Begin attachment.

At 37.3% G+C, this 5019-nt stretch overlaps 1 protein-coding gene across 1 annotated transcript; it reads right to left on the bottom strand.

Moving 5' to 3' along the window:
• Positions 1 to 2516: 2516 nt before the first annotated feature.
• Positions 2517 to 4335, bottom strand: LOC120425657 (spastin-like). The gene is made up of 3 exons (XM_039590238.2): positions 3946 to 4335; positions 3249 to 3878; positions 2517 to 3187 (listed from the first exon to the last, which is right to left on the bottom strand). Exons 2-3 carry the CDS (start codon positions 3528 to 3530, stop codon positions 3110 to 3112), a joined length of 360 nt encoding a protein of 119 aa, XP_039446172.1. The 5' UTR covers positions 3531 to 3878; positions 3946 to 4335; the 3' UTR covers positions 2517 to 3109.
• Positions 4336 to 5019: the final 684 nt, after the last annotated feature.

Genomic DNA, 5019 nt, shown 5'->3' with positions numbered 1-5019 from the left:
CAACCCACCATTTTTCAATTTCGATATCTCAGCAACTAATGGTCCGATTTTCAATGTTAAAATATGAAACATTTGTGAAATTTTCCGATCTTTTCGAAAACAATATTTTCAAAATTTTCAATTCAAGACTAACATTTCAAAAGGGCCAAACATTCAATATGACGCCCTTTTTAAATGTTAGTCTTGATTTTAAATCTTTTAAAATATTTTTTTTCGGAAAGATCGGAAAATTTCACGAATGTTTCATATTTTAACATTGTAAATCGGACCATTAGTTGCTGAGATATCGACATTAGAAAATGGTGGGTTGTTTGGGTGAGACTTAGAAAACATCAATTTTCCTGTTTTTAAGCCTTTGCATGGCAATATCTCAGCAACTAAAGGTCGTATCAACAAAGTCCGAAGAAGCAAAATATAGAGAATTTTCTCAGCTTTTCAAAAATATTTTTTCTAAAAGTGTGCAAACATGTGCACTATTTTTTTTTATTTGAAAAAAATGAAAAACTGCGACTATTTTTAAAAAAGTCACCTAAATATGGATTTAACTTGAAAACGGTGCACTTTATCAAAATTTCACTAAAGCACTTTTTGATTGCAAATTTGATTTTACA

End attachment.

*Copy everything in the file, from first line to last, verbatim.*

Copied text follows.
At 37.3% G+C, this 5019-nt stretch overlaps 1 protein-coding gene across 1 annotated transcript; it reads right to left on the bottom strand.

Moving 5' to 3' along the window:
• Positions 1 to 2516: 2516 nt before the first annotated feature.
• Positions 2517 to 4335, bottom strand: LOC120425657 (spastin-like). The gene is made up of 3 exons (XM_039590238.2): positions 3946 to 4335; positions 3249 to 3878; positions 2517 to 3187 (listed from the first exon to the last, which is right to left on the bottom strand). Exons 2-3 carry the CDS (start codon positions 3528 to 3530, stop codon positions 3110 to 3112), a joined length of 360 nt encoding a protein of 119 aa, XP_039446172.1. The 5' UTR covers positions 3531 to 3878; positions 3946 to 4335; the 3' UTR covers positions 2517 to 3109.
• Positions 4336 to 5019: the final 684 nt, after the last annotated feature.

Genomic DNA, 5019 nt, shown 5'->3' with positions numbered 1-5019 from the left:
CAACCCACCATTTTTCAATTTCGATATCTCAGCAACTAATGGTCCGATTTTCAATGTTAAAATATGAAACATTTGTGAAATTTTCCGATCTTTTCGAAAACAATATTTTCAAAATTTTCAATTCAAGACTAACATTTCAAAAGGGCCAAACATTCAATATGACGCCCTTTTTAAATGTTAGTCTTGATTTTAAATCTTTTAAAATATTTTTTTTCGGAAAGATCGGAAAATTTCACGAATGTTTCATATTTTAACATTGTAAATCGGACCATTAGTTGCTGAGATATCGACATTAGAAAATGGTGGGTTGTTTGGGTGAGACTTAGAAAACATCAATTTTCCTGTTTTTAAGCCTTTGCATGGCAATATCTCAGCAACTAAAGGTCGTATCAACAAAGTCCGAAGAAGCAAAATATAGAGAATTTTCTCAGCTTTTCAAAAATATTTTTTCTAAAAGTGTGCAAACATGTGCACTATTTTTTTTTATTTGAAAAAAATGAAAAACTGCGACTATTTTTAAAAAAGTCACCTAAATATGGATTTAACTTGAAAACGGTGCACTTTATCAAAATTTCACTAAAGCACTTTTTGATTGCAAATTTGATTTTACA